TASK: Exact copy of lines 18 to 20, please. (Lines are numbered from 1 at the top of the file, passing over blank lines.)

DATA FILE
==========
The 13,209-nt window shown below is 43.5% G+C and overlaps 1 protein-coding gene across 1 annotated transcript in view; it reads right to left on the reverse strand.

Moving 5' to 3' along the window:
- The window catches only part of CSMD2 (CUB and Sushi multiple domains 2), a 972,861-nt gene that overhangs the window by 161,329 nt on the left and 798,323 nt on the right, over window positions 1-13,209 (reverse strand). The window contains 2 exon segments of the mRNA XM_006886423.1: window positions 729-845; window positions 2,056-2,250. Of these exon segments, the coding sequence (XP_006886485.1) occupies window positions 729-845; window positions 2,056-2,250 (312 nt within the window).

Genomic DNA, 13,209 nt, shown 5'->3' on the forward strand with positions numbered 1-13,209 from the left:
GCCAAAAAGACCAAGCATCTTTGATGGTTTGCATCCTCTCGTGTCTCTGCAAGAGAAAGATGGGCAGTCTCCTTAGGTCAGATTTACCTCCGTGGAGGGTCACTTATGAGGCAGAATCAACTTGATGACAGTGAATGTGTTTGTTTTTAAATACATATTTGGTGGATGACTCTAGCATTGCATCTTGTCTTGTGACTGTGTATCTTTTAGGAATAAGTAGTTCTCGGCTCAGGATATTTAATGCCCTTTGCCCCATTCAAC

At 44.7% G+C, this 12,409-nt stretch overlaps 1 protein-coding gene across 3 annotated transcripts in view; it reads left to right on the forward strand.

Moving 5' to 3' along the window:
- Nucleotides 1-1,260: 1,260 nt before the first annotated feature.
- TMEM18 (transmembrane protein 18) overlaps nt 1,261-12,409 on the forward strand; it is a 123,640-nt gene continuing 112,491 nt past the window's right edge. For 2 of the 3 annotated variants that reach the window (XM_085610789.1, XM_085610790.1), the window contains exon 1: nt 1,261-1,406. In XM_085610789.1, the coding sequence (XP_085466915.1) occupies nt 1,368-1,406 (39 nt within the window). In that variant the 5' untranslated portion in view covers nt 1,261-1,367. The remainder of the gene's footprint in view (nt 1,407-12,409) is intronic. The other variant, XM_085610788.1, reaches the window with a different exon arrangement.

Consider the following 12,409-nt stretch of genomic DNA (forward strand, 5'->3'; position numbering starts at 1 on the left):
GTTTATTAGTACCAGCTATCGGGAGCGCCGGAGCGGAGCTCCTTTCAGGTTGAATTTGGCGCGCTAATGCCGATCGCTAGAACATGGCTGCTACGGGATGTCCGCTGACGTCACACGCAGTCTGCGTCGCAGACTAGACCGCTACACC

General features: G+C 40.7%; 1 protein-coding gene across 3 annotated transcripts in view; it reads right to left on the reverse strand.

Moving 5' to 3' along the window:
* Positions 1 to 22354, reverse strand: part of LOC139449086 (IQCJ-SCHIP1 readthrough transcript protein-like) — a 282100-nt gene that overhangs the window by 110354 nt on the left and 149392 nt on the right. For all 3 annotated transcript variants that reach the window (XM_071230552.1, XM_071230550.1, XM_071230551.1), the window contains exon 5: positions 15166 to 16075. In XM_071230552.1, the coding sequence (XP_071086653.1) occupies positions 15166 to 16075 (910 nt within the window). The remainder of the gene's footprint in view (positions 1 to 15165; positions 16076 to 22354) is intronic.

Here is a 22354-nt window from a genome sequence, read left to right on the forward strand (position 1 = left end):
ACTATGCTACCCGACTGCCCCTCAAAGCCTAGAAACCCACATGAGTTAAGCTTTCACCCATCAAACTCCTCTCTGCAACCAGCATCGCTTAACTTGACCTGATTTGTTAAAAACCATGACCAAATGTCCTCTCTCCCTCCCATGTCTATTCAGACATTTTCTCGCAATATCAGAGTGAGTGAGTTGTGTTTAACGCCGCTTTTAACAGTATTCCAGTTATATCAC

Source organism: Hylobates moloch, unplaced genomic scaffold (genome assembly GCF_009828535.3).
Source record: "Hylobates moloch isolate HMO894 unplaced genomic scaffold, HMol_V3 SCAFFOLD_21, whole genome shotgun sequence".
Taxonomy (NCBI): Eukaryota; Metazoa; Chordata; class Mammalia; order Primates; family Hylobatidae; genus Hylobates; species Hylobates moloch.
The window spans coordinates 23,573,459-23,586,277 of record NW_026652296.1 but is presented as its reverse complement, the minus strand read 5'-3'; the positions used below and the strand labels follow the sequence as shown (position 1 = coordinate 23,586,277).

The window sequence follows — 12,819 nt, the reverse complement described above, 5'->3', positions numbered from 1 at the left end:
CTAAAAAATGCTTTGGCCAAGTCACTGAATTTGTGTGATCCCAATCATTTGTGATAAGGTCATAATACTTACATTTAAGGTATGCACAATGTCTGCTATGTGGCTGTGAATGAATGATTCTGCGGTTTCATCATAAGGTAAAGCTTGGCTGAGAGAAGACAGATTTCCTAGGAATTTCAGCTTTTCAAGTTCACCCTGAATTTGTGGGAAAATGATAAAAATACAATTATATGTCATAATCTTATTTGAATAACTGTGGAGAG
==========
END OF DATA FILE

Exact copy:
Source record: "Hylobates moloch isolate HMO894 unplaced genomic scaffold, HMol_V3 SCAFFOLD_21, whole genome shotgun sequence".
Taxonomy (NCBI): Eukaryota; Metazoa; Chordata; class Mammalia; order Primates; family Hylobatidae; genus Hylobates; species Hylobates moloch.
The window spans coordinates 23,573,459-23,586,277 of record NW_026652296.1 but is presented as its reverse complement, the minus strand read 5'-3'; the positions used below and the strand labels follow the sequence as shown (position 1 = coordinate 23,586,277).